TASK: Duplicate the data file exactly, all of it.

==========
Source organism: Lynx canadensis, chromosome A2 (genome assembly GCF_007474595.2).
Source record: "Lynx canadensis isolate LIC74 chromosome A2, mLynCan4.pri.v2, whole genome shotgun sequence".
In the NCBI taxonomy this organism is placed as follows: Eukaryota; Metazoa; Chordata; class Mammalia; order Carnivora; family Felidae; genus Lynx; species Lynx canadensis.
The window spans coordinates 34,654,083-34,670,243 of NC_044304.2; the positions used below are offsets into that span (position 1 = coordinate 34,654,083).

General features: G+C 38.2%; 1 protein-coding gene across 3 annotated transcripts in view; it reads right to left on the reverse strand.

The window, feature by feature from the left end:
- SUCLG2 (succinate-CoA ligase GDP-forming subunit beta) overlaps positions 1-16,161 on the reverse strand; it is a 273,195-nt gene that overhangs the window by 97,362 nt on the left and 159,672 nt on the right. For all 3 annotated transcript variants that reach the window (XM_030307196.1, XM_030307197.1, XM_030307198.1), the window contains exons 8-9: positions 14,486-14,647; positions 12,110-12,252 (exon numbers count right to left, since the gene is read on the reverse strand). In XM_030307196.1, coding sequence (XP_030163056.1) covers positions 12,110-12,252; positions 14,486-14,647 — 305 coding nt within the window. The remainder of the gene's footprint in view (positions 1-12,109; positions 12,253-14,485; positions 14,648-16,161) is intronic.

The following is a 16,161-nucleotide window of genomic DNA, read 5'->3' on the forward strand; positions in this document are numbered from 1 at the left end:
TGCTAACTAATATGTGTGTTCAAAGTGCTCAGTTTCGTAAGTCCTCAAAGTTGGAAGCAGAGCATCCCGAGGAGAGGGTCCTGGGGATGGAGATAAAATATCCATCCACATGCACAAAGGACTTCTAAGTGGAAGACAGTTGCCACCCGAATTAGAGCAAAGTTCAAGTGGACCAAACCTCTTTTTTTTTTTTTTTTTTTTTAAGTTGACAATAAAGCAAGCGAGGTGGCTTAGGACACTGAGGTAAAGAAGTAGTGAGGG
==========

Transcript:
Source organism: Lynx canadensis, chromosome A2 (genome assembly GCF_007474595.2).
Source record: "Lynx canadensis isolate LIC74 chromosome A2, mLynCan4.pri.v2, whole genome shotgun sequence".
In the NCBI taxonomy this organism is placed as follows: Eukaryota; Metazoa; Chordata; class Mammalia; order Carnivora; family Felidae; genus Lynx; species Lynx canadensis.
The window spans coordinates 34,654,083-34,670,243 of NC_044304.2; the positions used below are offsets into that span (position 1 = coordinate 34,654,083).

General features: G+C 38.2%; 1 protein-coding gene across 3 annotated transcripts in view; it reads right to left on the reverse strand.

The window, feature by feature from the left end:
- SUCLG2 (succinate-CoA ligase GDP-forming subunit beta) overlaps positions 1-16,161 on the reverse strand; it is a 273,195-nt gene that overhangs the window by 97,362 nt on the left and 159,672 nt on the right. For all 3 annotated transcript variants that reach the window (XM_030307196.1, XM_030307197.1, XM_030307198.1), the window contains exons 8-9: positions 14,486-14,647; positions 12,110-12,252 (exon numbers count right to left, since the gene is read on the reverse strand). In XM_030307196.1, coding sequence (XP_030163056.1) covers positions 12,110-12,252; positions 14,486-14,647 — 305 coding nt within the window. The remainder of the gene's footprint in view (positions 1-12,109; positions 12,253-14,485; positions 14,648-16,161) is intronic.

The following is a 16,161-nucleotide window of genomic DNA, read 5'->3' on the forward strand; positions in this document are numbered from 1 at the left end:
TGCTAACTAATATGTGTGTTCAAAGTGCTCAGTTTCGTAAGTCCTCAAAGTTGGAAGCAGAGCATCCCGAGGAGAGGGTCCTGGGGATGGAGATAAAATATCCATCCACATGCACAAAGGACTTCTAAGTGGAAGACAGTTGCCACCCGAATTAGAGCAAAGTTCAAGTGGACCAAACCTCTTTTTTTTTTTTTTTTTTTTTAAGTTGACAATAAAGCAAGCGAGGTGGCTTAGGACACTGAGGTAAAGAAGTAGTGAGGG